Let's get one thing straight about the TxDOT advertising blitz that's going on right now.
Top state transportation officials and Gov. Rick Perry's deputy chief of staff are being trained by political and corporate strategy pros before deploying on talk radio to promote the Trans-Texas Corridor and toll roads.
The airwave ambassadors are being schooled by experts from ViaNovo as part of a $20,000 consulting contract included in the agency's Keep Texas Moving campaign, which promotes the divisive transportation plans championed by Perry.
The campaign, estimated to cost $7 million to $9 million in state highway funds, has drawn concern from anti-toll activists and some lawmakers who question the cost of what they see as a public relations campaign.
Its defenders say the initiative stems from lawmakers' call for the agency to better communicate with the public.
Plans call for several TxDOT division directors, district engineers from Beaumont and Amarillo, agency interim Executive Director Steve Simmons and Heckmann to start out on satellite radio, in part because "the listening audience is paying for radio so they might be more apt to pay a toll," according to a July e-mail from Coby Chase, director of TxDOT's government and public affairs division. He wrote that the agency likely will buy advertising time on the satellite networks.
"I think TxDOT's doing exactly what the Legislature asked them to do, demanded that they do, and legislators who now cry foul are being hypocritical," said Rep. Mike Krusee, R-Round Rock, House Transportation Committee chairman.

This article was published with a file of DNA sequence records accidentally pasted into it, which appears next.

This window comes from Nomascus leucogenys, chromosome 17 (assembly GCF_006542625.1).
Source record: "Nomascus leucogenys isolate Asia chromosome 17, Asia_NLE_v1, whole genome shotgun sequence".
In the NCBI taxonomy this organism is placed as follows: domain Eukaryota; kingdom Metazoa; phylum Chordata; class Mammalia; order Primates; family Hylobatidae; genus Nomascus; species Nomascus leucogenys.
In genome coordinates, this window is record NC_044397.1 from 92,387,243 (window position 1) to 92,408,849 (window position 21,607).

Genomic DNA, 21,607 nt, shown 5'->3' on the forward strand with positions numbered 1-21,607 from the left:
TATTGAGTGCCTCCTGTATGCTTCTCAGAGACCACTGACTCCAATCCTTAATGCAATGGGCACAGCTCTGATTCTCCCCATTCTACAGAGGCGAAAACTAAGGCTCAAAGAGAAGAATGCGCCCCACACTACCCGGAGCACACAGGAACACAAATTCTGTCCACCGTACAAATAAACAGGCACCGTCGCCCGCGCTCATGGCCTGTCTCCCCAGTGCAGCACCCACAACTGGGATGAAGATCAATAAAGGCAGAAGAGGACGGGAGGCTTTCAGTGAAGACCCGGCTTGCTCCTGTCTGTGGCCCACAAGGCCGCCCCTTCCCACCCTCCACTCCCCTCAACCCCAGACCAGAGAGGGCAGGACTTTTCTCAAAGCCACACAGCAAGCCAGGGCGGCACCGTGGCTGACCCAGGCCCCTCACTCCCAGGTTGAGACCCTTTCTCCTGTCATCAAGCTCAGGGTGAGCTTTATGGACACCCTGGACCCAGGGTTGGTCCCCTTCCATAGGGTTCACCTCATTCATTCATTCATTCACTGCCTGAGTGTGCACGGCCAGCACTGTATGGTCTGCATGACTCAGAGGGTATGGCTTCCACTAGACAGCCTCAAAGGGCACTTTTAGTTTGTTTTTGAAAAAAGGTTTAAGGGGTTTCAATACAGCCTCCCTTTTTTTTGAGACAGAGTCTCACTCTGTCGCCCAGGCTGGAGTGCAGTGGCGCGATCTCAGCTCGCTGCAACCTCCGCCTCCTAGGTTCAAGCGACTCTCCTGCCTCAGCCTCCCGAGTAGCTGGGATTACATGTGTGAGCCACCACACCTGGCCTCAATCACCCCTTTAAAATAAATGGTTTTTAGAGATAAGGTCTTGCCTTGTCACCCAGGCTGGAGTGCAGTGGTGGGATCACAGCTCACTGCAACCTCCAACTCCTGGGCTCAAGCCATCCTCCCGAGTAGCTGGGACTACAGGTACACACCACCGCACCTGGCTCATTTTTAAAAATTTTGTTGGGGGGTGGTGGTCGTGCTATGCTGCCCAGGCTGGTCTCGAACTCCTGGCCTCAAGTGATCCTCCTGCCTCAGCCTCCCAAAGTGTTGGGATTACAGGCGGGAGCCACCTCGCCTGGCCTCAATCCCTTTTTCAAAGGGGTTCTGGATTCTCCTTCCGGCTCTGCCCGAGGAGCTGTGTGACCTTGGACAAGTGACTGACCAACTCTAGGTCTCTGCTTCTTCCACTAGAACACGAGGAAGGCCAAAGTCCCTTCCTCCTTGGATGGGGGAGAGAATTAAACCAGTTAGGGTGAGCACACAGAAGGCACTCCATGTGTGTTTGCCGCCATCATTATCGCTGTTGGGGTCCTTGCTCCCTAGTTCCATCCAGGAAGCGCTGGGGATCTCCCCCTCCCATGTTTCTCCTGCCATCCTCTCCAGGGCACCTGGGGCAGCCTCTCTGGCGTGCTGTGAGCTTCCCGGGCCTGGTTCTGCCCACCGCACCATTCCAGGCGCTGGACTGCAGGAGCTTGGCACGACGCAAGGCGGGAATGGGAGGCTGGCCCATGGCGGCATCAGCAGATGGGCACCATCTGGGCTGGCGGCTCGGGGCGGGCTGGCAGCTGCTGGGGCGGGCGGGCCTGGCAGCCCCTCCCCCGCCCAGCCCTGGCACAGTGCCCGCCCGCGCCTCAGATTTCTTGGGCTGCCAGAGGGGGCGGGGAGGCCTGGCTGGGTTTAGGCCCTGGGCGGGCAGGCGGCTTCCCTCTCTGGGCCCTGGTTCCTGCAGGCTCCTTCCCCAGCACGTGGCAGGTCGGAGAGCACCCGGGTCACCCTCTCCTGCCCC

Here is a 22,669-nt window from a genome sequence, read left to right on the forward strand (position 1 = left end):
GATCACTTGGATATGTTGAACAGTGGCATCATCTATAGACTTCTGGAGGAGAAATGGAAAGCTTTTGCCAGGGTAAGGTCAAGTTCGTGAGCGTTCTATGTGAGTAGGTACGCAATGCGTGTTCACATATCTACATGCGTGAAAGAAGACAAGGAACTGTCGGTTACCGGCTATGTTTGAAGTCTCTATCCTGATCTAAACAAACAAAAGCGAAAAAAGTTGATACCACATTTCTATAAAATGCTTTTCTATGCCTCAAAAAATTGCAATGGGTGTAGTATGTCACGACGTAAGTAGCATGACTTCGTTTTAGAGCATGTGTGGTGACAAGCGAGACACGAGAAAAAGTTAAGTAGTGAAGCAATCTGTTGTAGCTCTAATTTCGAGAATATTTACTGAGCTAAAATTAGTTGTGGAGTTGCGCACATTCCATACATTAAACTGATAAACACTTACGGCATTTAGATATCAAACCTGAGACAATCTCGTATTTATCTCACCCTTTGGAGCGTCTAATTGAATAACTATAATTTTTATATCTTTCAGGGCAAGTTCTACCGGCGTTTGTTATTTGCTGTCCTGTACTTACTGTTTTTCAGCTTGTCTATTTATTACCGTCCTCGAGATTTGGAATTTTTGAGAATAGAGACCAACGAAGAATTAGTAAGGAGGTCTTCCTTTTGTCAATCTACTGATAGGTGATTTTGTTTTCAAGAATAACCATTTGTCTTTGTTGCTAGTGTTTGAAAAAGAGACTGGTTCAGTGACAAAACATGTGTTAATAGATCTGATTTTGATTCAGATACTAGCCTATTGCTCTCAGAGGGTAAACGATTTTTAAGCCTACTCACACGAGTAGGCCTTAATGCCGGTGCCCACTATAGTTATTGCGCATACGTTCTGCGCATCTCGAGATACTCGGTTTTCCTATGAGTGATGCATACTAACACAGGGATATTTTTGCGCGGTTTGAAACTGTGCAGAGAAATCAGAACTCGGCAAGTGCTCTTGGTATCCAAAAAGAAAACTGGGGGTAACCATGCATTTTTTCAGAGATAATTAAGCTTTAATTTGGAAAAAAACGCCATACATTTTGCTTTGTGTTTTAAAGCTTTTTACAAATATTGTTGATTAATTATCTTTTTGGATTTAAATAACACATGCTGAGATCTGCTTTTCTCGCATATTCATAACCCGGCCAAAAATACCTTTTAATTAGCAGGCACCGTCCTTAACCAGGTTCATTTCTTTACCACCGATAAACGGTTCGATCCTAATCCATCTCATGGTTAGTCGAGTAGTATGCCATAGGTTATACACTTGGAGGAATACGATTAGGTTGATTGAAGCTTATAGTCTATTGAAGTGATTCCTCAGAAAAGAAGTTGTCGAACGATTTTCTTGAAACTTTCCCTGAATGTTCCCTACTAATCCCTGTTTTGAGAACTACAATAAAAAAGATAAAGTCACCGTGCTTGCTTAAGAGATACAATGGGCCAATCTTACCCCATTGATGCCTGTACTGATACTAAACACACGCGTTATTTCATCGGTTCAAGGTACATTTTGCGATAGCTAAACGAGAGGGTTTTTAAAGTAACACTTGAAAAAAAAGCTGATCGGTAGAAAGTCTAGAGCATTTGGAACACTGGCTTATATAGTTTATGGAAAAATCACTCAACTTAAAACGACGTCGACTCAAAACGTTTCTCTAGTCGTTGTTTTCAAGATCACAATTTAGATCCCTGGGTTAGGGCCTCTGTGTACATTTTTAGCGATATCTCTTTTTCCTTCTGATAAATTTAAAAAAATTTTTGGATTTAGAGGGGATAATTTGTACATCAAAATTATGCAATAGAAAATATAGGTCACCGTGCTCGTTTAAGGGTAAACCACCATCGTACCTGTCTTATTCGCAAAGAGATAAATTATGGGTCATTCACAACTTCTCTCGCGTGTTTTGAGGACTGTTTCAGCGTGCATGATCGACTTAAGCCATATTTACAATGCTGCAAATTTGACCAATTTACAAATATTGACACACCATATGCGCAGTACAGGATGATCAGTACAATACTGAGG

"They were the ones that beat TxDOT over the head in public hearings for not explaining this," he said, adding that specialized training makes sense.
But Rep. Lois Kolkhorst, R-Brenham, who fought for a moratorium on privately run toll roads, said, "The Legislature did not tell TxDOT to go on a media campaign explaining the pros of the Trans-Texas Corridor and private equity investment (in toll roads). The Legislature said, 'Please slow down, take a deep breath. We want you to pause while we make sure we are making the right decisions.' "
Kolkhorst said TxDOT is a "fabulous agency" but there is a "lack of faith in the policy."
The thing is, you could make the case that since the Trans Texas Corridor has survived two regular legislative sessions' worth of review and attack, further engagement is redundant, and selling the public on what's going to happen whether they now like it or not is what's called for. I wouldn't accept that argument, but I could at least respect it for being honest.
By the way, I heard a TxDOT spot on KACC yesterday. It was more of a warm-fuzzy PSA, since KACC doesn't run ads, but it was still a bit weird to hear.Posted by Charles Kuffner on September 07, 2007 to Planes, Trains, and Automobiles